Most people begin their fantasy football the same. You have your standard scoring, non-complex league with roughly seven offensive starters and one team defense. Whether you began in the era of magazines and cheat sheets or even took the stats from the newspaper the day after the games, you likely started with a similar format. I believe that this style of league is a great appetizer for your fantasy football meal. If you're an obsessed football fan such as myself, you will eventually begin to dream about more complex styles of playing the game. You most assuredly will stumble upon IDP if you haven't already. Have you ever wondered whether the top IDP options correspond to team defensive success? Let's break down the top five defenses regarding points allowed and the IDP names that contributed. The more you dive into the stats and research, the more you will see that sometimes, the scheme is more important than the player in terms of team defensive production. This doesn't mean that these teams didn't have contributors, but they weren't as reliant on player dominance. Let's see where the teams stack up.
Looking at the Top Defenses
The teams were ranked based on total points allowed, contributing to team defense points in most standard scoring leagues. (This excluded the Dallas Cowboys team defense which finished #1 in most leagues. I felt this was more of an anomaly due to their defense's big plays.) I also put the rank they were in terms of rush defense and pass defense to give some additional information when determining the viability of these defenses in the actual game.
- Bills (1st pass, 13th rush)
- Patriots (2nd pass, 22nd rush)
- Broncos (8th pass, 15th rush)
- Saints (14th pass, 4th rush)
- Buccaneers (21st pass, 3rd rush)
Now let's look at each team and determine the players that stand out on the team and their respective ranks amongst their contemporaries in standard scoring IDP fantasy. Since NFL lineups often change throughout the year, let's use the Week 1 depth charts for consistent information. Here are only the major contributors and an explanation of how they scored in fantasy football.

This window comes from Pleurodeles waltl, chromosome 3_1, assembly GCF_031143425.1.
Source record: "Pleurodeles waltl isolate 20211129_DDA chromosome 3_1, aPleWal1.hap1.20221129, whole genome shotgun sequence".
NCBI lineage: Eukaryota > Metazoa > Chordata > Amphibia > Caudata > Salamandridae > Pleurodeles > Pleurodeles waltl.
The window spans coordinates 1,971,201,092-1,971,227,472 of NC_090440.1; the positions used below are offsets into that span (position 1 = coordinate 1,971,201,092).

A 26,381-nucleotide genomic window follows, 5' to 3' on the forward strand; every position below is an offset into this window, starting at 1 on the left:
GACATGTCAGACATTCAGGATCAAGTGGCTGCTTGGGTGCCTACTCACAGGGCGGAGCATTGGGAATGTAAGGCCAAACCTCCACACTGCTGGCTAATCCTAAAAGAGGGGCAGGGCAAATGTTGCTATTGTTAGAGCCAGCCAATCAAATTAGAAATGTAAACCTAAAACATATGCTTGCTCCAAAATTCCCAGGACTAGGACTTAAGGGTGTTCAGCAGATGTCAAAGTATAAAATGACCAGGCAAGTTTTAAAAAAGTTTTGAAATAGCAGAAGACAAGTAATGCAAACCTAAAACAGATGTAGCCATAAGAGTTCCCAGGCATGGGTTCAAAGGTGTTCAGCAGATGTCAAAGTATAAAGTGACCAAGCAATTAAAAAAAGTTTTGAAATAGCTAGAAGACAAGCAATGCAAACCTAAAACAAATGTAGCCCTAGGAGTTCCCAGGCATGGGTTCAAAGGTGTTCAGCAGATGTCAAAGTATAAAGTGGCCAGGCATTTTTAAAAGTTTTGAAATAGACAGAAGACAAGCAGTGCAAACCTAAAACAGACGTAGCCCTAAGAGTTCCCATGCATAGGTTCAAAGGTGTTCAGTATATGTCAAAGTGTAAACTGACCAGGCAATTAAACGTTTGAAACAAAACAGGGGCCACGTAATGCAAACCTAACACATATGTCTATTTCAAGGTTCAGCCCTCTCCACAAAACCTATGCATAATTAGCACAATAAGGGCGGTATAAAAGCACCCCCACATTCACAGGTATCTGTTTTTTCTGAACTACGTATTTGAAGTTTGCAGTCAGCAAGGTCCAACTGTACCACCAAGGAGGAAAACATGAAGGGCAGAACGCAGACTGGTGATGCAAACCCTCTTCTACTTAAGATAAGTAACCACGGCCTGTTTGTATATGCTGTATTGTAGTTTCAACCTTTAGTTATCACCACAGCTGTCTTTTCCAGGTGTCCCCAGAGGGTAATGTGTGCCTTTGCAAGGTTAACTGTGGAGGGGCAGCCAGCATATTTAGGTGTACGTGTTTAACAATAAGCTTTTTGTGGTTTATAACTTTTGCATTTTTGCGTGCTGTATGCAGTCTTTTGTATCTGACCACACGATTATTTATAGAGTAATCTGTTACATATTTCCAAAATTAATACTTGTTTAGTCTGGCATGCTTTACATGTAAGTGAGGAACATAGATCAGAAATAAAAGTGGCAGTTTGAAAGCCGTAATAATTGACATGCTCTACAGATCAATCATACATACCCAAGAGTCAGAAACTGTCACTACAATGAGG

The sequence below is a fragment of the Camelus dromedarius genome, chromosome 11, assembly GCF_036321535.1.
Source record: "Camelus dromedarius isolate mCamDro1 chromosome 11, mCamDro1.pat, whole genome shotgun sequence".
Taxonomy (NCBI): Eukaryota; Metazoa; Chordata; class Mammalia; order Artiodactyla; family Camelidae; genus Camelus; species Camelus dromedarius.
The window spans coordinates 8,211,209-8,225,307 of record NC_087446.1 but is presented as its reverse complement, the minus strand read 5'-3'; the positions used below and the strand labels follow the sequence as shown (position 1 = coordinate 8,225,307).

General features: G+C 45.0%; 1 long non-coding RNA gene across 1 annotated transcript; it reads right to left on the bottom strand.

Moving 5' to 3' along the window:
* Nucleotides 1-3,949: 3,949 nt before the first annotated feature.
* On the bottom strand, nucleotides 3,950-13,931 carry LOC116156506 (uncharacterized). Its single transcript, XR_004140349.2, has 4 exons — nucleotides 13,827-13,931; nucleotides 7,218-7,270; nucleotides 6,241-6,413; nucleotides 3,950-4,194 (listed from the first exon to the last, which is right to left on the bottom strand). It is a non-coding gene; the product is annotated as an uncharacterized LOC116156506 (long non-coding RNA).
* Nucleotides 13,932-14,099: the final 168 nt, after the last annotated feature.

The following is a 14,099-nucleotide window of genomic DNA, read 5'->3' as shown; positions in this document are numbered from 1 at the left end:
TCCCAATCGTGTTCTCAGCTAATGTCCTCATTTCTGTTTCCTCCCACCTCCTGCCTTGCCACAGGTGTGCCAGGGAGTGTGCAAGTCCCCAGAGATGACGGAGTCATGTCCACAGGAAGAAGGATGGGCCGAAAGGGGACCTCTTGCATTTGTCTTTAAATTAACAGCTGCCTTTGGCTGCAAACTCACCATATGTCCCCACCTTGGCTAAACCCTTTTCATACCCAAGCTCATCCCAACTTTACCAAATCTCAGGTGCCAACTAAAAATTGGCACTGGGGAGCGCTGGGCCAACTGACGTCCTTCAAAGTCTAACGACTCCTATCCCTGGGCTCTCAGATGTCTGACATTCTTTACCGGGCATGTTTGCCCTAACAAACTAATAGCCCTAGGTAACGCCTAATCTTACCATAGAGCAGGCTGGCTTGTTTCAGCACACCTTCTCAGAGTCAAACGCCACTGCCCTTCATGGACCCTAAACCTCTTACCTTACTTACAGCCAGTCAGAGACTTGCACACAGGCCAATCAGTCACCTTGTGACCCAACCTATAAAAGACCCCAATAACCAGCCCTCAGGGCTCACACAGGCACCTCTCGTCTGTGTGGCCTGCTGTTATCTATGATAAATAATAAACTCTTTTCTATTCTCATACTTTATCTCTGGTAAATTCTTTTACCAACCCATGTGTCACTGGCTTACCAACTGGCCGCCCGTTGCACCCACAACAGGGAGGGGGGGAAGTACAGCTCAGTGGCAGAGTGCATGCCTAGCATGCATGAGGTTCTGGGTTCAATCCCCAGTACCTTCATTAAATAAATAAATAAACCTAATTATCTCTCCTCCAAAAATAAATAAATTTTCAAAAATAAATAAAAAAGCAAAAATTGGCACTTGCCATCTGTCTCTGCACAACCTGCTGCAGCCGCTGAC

Bills: Defensive tackle Ed Oliver, in his third year with the team, finished 22nd among all defensive tackles in scoring. The former top-ten pick finished with career highs in tackles and tackles for loss, but outside of the last three weeks didn't exactly have a good year in terms of fantasy. He contributed 12 of his 41 total tackles and 3.5 of his 4.0 sacks in the last three weeks. I would shy away from Oliver in most formats until there is more consistent production.
Before this year, linebacker Tremaine Edmunds was a consistent 120+ tackle linebacker and was probably the most noteworthy contributor to this defense. Unfortunately for him and the team, this was his least productive year in the league and finished as the 37th linebacker in standard-scoring leagues. He did miss two games, and if you add the average to both, he would have finished in the Top 25, but the reality is he missed the games and didn't supplement enough stats to achieve another dominant year. I wouldn't give up on him though, he was still a 100+ tackle guy and is their most credible threat amongst all linemen and linebackers.
As you can probably already tell from their No. 1 rated pass defense, the defensive back unit of this team is loaded with credible stars and talented playmakers. This doesn't always translate to fantasy points, though. We start with star corner Tredavious White who missed a third of the regular season due to injury. On top of the lock-down corner status that ultimately hurts his ability to score points take out one-third of his games, and you get a down year. As far as corners go, though, he is one to have when healthy. The biggest contributor from the corner position was Taron Johnson, who finished as CB21 and compiled 76 tackles, 3 sacks, and 8 defended passes. If you had to pick one corner, it would be him. Of all safeties in the league, you'll find few better than Jordan Poyer in IDP fantasy football. He finished as S5, and had he put up his average in the one game he missed, would have finished as S2. He has long been a consistent performer and one of the best in the league for fantasy. He is the biggest reason this unit was number one in the NFL.